Basic Tips For Ultralight Backpacking

Basic Tips For Ultralight Backpacking

Ultralight backpacking is a method used for arranging the contents of a backpack to significantly reduce the amount of needless weight. An excess load usually comes from packing too much gear. Ultralight backpacking focuses on measures that will minimize the weight of your gear. Selecting and categorizing the important item can be a challenge.

The following is the general classification of Base Weights (B.W);

  • Regular – 30 pounds B.W
  • Lightweight – 20 pounds B.W
  • Ultralight – 10 pounds B.W
  • Hyperlight – 5 pounds B.W

The Base Weight must first be calculated to be able to determine the acceptable amount of gear.

Choosing Ultralight For Key Items

Choosing Ultralight For Key Items

The easiest way to pack light is to focus on the heavy and bulky items e.g. backpacks, shelter, sleeping bags, and pads.

Backpack

A conventional backpack weighs 3 or 4 pounds and can fit up to 65 liters, however, there are backpacks that weigh 1.5 – 2 pounds and fit 45 to 55 liters. Choose frameless backpacks and those with less padding.

Shelter

Tents. The lightest unit weights one pound. Double-walled tents are much preferred because they keep out insects and excess moisture. They can be used during any season and are versatile provided that there is enough ground space.

Tarps. Ultralight tarps make for a great cover against the rain. The walls of these tarps enhance airflow because they are part solid and part mesh. Tarps usually require large campsites for set up and several poles or trees to attach the guy ropes.

Bivy Sacks. A high-quality bivy sack weighs no more than two pounds and provides the sleeping bags with full protection from the rain. The warmth provided by a bivy sack allows you to have a lighter sleeping bag and no groundsheet. Notwithstanding, in hot and humid weather, bivvies will leave you drenched in sweat.

Ultralight hammocks. Ultralight hammocks are just as tiny in your backpack as they are on a scale. They consist of both a rain fly (which can be attached to the trees above) and a bug net (which is slid over the hammock and tied off at each end). A hammock is a good alternative when there is not enough ground-level at campsites, and there is no need to worry about ground moisture.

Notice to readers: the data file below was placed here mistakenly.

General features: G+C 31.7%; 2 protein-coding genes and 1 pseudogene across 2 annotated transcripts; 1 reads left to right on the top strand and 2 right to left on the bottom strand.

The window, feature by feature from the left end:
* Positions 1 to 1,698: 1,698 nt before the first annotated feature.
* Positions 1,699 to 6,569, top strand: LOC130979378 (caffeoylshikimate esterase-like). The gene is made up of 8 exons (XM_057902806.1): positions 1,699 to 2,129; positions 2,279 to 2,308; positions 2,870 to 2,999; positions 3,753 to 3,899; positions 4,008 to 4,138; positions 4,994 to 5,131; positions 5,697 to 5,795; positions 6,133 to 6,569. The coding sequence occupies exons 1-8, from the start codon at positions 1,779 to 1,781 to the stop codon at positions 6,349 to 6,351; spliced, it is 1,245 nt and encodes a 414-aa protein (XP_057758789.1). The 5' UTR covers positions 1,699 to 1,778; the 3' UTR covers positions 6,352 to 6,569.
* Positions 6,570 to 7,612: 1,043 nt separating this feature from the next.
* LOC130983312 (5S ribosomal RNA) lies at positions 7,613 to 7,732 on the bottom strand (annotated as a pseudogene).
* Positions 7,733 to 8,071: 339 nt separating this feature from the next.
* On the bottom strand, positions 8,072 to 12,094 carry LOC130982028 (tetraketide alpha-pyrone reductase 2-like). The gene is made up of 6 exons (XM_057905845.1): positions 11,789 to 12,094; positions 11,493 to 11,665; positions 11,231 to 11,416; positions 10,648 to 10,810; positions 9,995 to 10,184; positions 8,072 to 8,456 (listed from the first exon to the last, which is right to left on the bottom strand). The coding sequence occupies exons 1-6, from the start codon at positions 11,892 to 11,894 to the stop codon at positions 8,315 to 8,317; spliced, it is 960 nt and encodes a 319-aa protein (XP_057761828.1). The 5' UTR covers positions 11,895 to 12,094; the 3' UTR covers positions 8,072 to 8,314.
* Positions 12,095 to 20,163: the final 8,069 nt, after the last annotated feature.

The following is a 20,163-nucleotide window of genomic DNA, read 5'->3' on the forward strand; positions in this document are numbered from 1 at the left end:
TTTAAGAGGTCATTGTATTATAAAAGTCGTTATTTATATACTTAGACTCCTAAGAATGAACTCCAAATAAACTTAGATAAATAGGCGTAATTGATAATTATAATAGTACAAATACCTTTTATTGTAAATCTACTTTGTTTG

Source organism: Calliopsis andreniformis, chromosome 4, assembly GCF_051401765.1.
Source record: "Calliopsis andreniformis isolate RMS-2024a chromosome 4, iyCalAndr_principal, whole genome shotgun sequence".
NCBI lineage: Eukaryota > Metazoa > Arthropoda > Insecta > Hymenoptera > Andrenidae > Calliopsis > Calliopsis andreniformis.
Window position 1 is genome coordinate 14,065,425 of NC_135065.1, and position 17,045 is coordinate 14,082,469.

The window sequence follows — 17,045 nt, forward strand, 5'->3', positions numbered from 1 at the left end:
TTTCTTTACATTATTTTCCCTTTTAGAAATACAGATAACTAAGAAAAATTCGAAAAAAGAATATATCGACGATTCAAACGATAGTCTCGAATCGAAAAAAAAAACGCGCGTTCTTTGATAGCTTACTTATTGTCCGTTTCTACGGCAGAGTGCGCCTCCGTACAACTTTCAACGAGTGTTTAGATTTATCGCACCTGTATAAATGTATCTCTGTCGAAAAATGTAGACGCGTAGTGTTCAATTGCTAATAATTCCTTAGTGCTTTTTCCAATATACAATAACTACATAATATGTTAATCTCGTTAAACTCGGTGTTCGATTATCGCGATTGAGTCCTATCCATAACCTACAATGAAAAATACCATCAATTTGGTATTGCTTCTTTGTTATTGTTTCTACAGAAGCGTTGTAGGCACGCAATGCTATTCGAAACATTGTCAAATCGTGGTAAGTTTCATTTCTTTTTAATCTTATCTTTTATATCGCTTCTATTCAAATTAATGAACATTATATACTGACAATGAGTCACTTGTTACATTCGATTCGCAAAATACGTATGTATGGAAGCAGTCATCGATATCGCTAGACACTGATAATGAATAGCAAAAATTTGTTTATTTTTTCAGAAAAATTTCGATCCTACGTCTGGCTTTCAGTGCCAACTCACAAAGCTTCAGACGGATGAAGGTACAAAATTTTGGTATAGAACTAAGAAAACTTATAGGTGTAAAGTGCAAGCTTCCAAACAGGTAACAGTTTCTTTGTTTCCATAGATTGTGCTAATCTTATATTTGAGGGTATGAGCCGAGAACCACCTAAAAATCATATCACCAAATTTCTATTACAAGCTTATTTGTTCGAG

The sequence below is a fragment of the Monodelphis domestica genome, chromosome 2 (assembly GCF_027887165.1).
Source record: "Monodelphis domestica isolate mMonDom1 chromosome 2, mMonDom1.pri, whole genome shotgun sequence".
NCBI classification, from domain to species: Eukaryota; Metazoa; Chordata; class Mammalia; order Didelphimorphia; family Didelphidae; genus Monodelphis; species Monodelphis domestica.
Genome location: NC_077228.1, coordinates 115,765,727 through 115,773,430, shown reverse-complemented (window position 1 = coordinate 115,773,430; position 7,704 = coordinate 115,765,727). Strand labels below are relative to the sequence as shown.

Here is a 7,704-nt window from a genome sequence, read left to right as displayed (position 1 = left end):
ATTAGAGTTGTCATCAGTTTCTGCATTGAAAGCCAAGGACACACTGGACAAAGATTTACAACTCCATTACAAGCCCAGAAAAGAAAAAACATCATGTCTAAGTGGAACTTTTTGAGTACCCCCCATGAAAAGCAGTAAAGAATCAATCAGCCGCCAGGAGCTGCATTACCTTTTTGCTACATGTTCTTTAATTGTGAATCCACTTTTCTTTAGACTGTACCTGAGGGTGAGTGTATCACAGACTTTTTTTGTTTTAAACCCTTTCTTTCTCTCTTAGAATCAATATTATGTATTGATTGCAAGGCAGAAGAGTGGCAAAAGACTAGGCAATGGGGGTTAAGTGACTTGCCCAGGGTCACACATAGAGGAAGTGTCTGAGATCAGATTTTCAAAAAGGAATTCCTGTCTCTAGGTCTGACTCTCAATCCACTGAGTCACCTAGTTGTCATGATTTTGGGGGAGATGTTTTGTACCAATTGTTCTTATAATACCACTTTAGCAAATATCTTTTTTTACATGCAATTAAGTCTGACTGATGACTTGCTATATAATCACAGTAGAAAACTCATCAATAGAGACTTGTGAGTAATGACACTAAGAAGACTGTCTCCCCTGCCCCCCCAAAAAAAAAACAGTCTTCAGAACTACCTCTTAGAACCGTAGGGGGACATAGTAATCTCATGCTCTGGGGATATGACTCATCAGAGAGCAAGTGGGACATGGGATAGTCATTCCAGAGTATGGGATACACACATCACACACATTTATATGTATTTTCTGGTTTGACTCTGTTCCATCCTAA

Sleeping bags

The best option would be a down sleeping bag. Down sleeping bags have less weight and can be folded to make them smaller. Most models are leak-proof and add an insignificant one to two pounds to your load.

Here is what you can do to make your backpack as light as possible without making any compromise:

  • Go for a bag that accommodates the climate you will be in and not warmer.
  • Wear a scarf or beanie.
  • Decide whether it is more suitable for you to have a down trekking quilt in place of a sleeping bag.

Sleeping Pad

Air pads are now used instead of Self-inflating camping pads. Air pads weigh less than one pound, has more cushion is of full length. Never the less, end-to-end long-distance hikers choose a closed-cell foam pad because they are durable.

Opting for a torso length air pad or a closed cell foam pad will significantly reduce the amount of weight you will carry Your backpack can also be used to protect your feet from the cold. Ultimately, it all depends on your preferred level of comfort.

Tips for Food & Water

Tips for Food & Water for ultralight backpacking

After you would have covered the basics, food, fuel, and water are next in line. Here are some specific recommendations for each category.

Food

A rule of thumb for how much food you will need, based on Military Physiology: Energy Expenditure is more or less 3500-4500 calories. The definite number of calories will depend on multiple factors: difficulty, distance, and speed.

Meal planning tips:

  • Go instant. Instant coffee and porridge, granola, powdered milk, and breakfast bars are quick and cost-efficient choices for the mornings. Also, consider jerky, dried fruit, instant rice, ramen noodles, and other similar options.
  • Make use of calories. Take fatty and calorie-dense foods: nuts, seeds, protein bars, chocolate, powder supplements, and if you can, bring hard cheese and salami.
  • Prepare your own dehydrated food. By doing this you will be able to save money, you will have fewer packages, and meals of your choice.
  • Save fuel. Rehydrate some foods by using cold water and leaving it out for some time.

Light Stove Options

In keeping with the trend of reducing weight, your meals should only require adding hot water into a dehydrated mix. You will use less food and fuel compared to cooking from scratch.

As for the cookware, it should serve several purposes. Metal cups can be used as a pot for cooking or as a spork.

There are several options for cooking as follows:

  • Alcohol stove. Only one ounce of alcohol is needed for this stove to work. However, it is necessary to calculate the amount of alcohol that will be required to prepare meals. Alcohol should be kept in durable bottles. As an additional safety measure, place it in a zip-lock bag.
  • Canister Stove. Collapsible canister stoves are small and lightweight, however, their isobutane canisters are heavy. Only two ounces of fuel is needed to prepare meals per day.